Trade Liberalization, Labor Mobility, and Structural Transformation

This project aims to understand the effect of trade liberalization on structural change.

In development economics, “structural change” refers to the shift in the “nature” of an economy that occurs as the economy develops. Structural change is a spatial phenomenon because different locations have different sectoral comparative advantages and starting points. It is also a spatial phenomenon, however, because workers (and firms) move across space for economic opportunities, and the speed with which they do so influences how fast an economy as a whole “transforms”. In this project the team will study how trade shocks to the South African economy affect structural change in both the “short run” (before migratory responses) and “long run” (after migratory responses).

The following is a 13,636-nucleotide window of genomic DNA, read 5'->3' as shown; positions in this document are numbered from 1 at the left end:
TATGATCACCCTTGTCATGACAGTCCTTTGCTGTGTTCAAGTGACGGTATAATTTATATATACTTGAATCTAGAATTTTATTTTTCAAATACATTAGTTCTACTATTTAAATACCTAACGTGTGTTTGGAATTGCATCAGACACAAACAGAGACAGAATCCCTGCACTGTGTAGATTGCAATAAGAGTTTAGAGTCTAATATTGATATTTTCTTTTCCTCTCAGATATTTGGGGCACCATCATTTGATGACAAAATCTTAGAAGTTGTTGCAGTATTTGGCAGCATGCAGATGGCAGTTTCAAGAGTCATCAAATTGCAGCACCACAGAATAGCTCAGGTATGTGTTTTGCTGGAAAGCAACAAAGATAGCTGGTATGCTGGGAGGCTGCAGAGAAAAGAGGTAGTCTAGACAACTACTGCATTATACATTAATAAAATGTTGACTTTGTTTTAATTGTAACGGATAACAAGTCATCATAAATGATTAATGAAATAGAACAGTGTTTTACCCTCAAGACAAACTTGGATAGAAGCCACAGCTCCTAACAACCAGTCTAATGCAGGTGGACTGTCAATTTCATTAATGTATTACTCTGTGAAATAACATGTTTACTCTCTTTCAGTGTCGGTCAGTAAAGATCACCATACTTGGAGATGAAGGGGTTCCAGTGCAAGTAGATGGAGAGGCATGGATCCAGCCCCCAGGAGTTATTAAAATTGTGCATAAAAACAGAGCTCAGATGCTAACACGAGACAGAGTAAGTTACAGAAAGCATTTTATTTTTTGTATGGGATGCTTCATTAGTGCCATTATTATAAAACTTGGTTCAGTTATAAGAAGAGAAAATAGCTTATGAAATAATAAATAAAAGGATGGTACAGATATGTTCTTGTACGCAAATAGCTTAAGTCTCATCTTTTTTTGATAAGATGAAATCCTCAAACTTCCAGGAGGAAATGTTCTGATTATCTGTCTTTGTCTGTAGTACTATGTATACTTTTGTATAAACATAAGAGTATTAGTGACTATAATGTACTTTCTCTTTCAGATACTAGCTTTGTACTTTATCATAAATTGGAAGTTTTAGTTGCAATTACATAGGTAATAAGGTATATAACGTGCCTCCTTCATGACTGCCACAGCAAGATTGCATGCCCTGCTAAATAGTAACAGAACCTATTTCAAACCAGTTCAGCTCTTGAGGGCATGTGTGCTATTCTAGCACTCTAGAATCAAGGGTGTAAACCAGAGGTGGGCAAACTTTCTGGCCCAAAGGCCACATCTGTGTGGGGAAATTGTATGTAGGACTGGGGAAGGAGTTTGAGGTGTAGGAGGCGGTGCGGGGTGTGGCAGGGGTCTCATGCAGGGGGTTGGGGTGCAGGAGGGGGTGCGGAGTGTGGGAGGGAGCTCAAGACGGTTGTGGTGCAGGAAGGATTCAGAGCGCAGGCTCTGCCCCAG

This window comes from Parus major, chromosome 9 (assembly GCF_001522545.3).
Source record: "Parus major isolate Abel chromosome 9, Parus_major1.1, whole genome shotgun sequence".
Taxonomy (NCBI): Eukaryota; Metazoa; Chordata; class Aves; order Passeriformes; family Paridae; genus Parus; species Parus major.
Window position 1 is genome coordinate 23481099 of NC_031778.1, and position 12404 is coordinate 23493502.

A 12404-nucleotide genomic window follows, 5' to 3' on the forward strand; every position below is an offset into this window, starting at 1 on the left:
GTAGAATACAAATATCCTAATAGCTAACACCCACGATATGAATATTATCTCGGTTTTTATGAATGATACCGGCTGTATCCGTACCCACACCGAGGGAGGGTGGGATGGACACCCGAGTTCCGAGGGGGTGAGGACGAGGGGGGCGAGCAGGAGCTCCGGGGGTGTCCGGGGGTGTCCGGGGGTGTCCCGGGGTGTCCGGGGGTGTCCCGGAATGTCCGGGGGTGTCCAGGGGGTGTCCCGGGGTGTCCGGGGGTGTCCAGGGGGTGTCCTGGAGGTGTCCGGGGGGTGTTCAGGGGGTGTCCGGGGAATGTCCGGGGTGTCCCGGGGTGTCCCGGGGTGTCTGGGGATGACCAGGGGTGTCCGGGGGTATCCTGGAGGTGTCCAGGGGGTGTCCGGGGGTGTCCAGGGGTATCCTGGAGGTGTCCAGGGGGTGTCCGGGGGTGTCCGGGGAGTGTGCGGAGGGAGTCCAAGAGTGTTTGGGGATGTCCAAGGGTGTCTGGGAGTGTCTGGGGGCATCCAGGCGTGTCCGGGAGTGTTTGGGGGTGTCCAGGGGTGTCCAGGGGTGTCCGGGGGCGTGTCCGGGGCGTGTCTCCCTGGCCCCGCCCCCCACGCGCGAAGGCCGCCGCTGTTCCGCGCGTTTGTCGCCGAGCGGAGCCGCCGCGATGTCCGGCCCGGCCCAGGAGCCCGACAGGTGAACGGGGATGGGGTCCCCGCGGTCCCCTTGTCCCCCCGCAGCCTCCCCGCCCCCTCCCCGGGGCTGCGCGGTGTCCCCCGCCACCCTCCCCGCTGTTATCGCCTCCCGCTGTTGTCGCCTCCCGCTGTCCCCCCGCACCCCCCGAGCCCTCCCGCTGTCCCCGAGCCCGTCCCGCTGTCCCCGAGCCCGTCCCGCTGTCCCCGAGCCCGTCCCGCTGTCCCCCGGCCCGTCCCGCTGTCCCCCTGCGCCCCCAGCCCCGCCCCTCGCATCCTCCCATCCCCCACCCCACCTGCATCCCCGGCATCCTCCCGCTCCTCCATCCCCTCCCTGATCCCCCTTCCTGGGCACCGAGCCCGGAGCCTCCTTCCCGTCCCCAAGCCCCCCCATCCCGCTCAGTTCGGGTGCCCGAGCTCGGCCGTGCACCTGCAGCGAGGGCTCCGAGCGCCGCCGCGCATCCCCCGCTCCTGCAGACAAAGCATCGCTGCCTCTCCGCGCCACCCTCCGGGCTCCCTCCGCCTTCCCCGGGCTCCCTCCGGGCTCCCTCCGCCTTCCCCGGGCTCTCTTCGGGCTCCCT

With the implementation of the Trade, Development, and Cooperation Agreement (TDCA) in 2004, import tariffs faced by South African exporters to Europe decreased substantially. Using the differential changes in tariff rates across different agricultural and manufacturing products, the team will create a measure of the change in trade exposure for both the agricultural and non-agricultural sector of each South African municipality. They will first estimate the direct impact of the liberalization shocks on sectoral employment shares, incomes, and other labour market outcomes, comparing more and less (directly) affected municipalities to municipalities that are not (directly) affected, distinguishing also between municipalities’ exposure to the liberalization of agricultural and manufacturing exports. They will then estimate how migration of different types of workers across municipalities responds, and a model that accounts for the general equilibrium aspect of how South Africa’s economy responds to these shocks.

This project has clear relevance for policy in that it aims to evaluate the consequences of trade liberalization on the structural composition of the economy and labour mobility across sectors and districts.